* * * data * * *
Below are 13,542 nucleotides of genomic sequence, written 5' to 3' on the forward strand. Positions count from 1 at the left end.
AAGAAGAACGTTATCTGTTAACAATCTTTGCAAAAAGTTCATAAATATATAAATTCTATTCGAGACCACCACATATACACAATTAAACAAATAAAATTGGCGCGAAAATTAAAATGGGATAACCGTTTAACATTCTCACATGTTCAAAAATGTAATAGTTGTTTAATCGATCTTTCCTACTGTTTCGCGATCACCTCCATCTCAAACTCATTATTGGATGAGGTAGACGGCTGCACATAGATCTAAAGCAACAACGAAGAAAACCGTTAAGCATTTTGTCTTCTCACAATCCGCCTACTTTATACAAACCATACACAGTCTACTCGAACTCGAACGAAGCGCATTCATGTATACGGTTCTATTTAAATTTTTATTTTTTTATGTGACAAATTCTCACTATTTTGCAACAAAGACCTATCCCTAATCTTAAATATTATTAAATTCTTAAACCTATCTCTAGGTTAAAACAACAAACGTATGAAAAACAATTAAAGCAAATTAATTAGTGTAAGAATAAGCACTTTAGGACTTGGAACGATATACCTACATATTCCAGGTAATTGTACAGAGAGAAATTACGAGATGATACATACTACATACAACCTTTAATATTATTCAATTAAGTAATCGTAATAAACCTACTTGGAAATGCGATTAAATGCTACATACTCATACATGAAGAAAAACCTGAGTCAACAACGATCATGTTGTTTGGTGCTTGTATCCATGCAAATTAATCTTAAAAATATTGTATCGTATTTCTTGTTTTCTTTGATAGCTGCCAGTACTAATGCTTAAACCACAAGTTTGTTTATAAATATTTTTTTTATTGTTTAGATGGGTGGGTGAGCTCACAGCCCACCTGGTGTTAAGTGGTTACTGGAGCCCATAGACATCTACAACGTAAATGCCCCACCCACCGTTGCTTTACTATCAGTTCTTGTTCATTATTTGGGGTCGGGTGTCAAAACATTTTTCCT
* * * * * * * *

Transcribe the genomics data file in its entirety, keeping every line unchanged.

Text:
Below are 13,542 nucleotides of genomic sequence, written 5' to 3' on the forward strand. Positions count from 1 at the left end.
AAGAAGAACGTTATCTGTTAACAATCTTTGCAAAAAGTTCATAAATATATAAATTCTATTCGAGACCACCACATATACACAATTAAACAAATAAAATTGGCGCGAAAATTAAAATGGGATAACCGTTTAACATTCTCACATGTTCAAAAATGTAATAGTTGTTTAATCGATCTTTCCTACTGTTTCGCGATCACCTCCATCTCAAACTCATTATTGGATGAGGTAGACGGCTGCACATAGATCTAAAGCAACAACGAAGAAAACCGTTAAGCATTTTGTCTTCTCACAATCCGCCTACTTTATACAAACCATACACAGTCTACTCGAACTCGAACGAAGCGCATTCATGTATACGGTTCTATTTAAATTTTTATTTTTTTATGTGACAAATTCTCACTATTTTGCAACAAAGACCTATCCCTAATCTTAAATATTATTAAATTCTTAAACCTATCTCTAGGTTAAAACAACAAACGTATGAAAAACAATTAAAGCAAATTAATTAGTGTAAGAATAAGCACTTTAGGACTTGGAACGATATACCTACATATTCCAGGTAATTGTACAGAGAGAAATTACGAGATGATACATACTACATACAACCTTTAATATTATTCAATTAAGTAATCGTAATAAACCTACTTGGAAATGCGATTAAATGCTACATACTCATACATGAAGAAAAACCTGAGTCAACAACGATCATGTTGTTTGGTGCTTGTATCCATGCAAATTAATCTTAAAAATATTGTATCGTATTTCTTGTTTTCTTTGATAGCTGCCAGTACTAATGCTTAAACCACAAGTTTGTTTATAAATATTTTTTTTATTGTTTAGATGGGTGGGTGAGCTCACAGCCCACCTGGTGTTAAGTGGTTACTGGAGCCCATAGACATCTACAACGTAAATGCCCCACCCACCGTTGCTTTACTATCAGTTCTTGTTCATTATTTGGGGTCGGGTGTCAAAACATTTTTCCT